Purpose: The purpose of this paper is to explain the evolution of the system of public governance in Hong Kong, the various public sector reforms undertaken over the past two to three decades, and the present quagmire in governance resulting in a looming crisis in public trust and governability. Design/methodology/approach: The research for the paper is based on opinion polls conducted by the University of Hong Kong Public Opinion Programme, and the findings of government reports, international organizations, official documents of the Hong Kong government, surveys by international and domestic organizations, and media reports. Findings: The paper shows that the present political configuration of governance in Hong Kong had largely thrived on the pre-1997 colonial logic of administrative state and government by bureaucracy. Such a system has now become hard to sustain due to rising political distrust and cynicism caused partly by the democratic deficit and the absence of the politics of responsibility. Hong Kong was a pioneer of public sector reforms in the 1980s and 1990s, but such reforms – grounded in the NPM (new public management) logic of management efficiency – no longer suffice to cope with the growing crisis of governability. It is argued that rebuilding trust and governability should be put at the forefront of the governance reform agenda. Originality/value: The value of the paper is to show that despite good external ratings, the domestic perceptions of the performance of governance might be very different due to internal social and political problems. Administrative and management reforms merely copying external models, without touching on the fundamental and structural issues, are unlikely to forge a common sense of purpose and identity that is needed for sustainable governance.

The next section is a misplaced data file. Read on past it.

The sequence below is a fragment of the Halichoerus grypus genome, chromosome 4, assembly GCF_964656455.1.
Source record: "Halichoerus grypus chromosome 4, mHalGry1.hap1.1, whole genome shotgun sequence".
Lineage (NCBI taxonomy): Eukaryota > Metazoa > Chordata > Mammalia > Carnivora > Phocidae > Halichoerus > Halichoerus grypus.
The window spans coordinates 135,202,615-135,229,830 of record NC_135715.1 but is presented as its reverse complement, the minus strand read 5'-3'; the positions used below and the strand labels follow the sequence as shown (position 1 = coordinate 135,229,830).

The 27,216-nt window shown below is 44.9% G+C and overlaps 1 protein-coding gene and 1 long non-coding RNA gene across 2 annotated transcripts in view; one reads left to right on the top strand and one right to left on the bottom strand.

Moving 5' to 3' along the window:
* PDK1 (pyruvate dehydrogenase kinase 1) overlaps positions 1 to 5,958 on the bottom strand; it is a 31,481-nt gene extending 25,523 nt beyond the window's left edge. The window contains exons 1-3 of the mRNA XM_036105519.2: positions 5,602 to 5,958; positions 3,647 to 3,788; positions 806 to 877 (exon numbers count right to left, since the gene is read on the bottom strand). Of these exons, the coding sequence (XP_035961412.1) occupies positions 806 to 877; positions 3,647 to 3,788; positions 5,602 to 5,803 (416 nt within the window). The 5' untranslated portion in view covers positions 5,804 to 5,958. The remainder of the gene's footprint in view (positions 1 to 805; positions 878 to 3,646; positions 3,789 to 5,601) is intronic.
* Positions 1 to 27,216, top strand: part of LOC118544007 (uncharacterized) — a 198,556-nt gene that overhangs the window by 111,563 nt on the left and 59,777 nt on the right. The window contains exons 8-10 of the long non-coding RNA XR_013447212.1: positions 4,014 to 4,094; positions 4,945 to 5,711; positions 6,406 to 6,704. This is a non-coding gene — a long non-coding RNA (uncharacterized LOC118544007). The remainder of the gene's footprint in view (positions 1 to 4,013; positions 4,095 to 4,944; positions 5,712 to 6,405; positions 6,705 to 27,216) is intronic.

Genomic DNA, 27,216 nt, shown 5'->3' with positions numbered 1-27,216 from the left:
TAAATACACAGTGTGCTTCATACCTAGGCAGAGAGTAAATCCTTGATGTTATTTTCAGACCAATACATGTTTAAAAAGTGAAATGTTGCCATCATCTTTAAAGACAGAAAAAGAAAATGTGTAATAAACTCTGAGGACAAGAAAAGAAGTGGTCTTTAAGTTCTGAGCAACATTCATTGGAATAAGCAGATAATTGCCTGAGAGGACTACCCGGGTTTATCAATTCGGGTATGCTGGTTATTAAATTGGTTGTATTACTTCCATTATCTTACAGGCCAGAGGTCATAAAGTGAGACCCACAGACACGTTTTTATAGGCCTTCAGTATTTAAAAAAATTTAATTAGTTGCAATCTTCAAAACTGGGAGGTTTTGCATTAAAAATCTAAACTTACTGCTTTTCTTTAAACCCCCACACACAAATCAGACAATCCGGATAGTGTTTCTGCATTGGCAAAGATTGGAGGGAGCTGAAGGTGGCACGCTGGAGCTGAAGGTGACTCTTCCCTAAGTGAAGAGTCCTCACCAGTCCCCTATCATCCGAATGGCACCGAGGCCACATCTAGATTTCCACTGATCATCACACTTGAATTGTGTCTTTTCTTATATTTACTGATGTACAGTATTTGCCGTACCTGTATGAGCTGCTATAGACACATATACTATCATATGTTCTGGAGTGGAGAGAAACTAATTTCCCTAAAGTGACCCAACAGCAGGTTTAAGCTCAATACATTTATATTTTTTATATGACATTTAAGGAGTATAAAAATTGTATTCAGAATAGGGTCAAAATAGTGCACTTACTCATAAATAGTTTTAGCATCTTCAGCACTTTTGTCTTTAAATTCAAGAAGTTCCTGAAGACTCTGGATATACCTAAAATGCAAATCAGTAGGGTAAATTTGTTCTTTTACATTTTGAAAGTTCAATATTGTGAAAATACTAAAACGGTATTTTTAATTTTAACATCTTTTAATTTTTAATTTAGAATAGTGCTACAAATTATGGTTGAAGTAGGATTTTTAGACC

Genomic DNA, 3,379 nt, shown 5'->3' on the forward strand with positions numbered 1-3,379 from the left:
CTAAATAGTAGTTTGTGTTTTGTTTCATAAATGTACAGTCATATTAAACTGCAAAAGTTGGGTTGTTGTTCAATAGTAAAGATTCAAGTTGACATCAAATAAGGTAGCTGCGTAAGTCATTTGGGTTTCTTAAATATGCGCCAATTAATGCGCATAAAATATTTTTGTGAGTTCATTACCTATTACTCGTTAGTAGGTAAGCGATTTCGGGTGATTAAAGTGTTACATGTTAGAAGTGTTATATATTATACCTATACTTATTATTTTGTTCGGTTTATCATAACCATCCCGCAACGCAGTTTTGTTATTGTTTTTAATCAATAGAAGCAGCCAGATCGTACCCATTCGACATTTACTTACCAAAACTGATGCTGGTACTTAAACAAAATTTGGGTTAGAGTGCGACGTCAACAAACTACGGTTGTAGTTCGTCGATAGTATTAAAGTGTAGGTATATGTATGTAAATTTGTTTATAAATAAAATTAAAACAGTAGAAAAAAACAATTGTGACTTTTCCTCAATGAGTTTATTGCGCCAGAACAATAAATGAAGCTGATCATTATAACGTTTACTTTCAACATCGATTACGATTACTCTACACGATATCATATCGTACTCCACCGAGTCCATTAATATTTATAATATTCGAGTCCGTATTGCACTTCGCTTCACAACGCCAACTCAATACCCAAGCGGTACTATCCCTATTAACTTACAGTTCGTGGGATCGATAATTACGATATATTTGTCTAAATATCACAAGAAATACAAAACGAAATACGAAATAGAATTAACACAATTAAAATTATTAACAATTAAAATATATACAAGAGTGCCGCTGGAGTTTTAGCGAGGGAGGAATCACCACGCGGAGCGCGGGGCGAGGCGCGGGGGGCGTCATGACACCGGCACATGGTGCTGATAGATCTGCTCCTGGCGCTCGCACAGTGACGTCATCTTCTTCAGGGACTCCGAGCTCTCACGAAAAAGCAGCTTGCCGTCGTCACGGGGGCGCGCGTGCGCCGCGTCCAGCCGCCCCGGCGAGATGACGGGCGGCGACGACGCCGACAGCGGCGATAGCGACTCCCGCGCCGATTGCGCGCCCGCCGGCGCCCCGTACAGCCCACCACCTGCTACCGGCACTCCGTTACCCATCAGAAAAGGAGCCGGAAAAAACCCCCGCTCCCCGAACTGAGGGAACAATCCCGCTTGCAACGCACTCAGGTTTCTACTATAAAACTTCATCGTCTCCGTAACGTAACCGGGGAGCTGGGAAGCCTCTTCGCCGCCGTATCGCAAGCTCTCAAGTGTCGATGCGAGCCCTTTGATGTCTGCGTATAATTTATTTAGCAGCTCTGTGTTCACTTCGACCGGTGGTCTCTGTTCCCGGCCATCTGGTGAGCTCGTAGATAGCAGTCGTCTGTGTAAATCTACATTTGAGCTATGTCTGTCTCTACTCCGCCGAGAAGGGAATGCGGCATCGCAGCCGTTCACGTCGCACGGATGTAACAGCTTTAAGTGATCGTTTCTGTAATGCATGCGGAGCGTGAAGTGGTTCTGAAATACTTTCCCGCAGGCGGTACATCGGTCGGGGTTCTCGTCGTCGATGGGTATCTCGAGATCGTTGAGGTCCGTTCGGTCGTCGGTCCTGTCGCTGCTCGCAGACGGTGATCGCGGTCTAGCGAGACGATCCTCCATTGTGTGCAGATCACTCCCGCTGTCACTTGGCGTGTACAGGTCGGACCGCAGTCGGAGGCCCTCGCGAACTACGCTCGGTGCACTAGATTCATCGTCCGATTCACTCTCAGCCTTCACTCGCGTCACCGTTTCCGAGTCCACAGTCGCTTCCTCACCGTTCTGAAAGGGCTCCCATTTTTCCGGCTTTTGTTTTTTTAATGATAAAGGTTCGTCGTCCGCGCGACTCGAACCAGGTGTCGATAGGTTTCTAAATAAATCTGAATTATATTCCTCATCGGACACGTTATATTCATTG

|Publication status||Published - Feb 2011|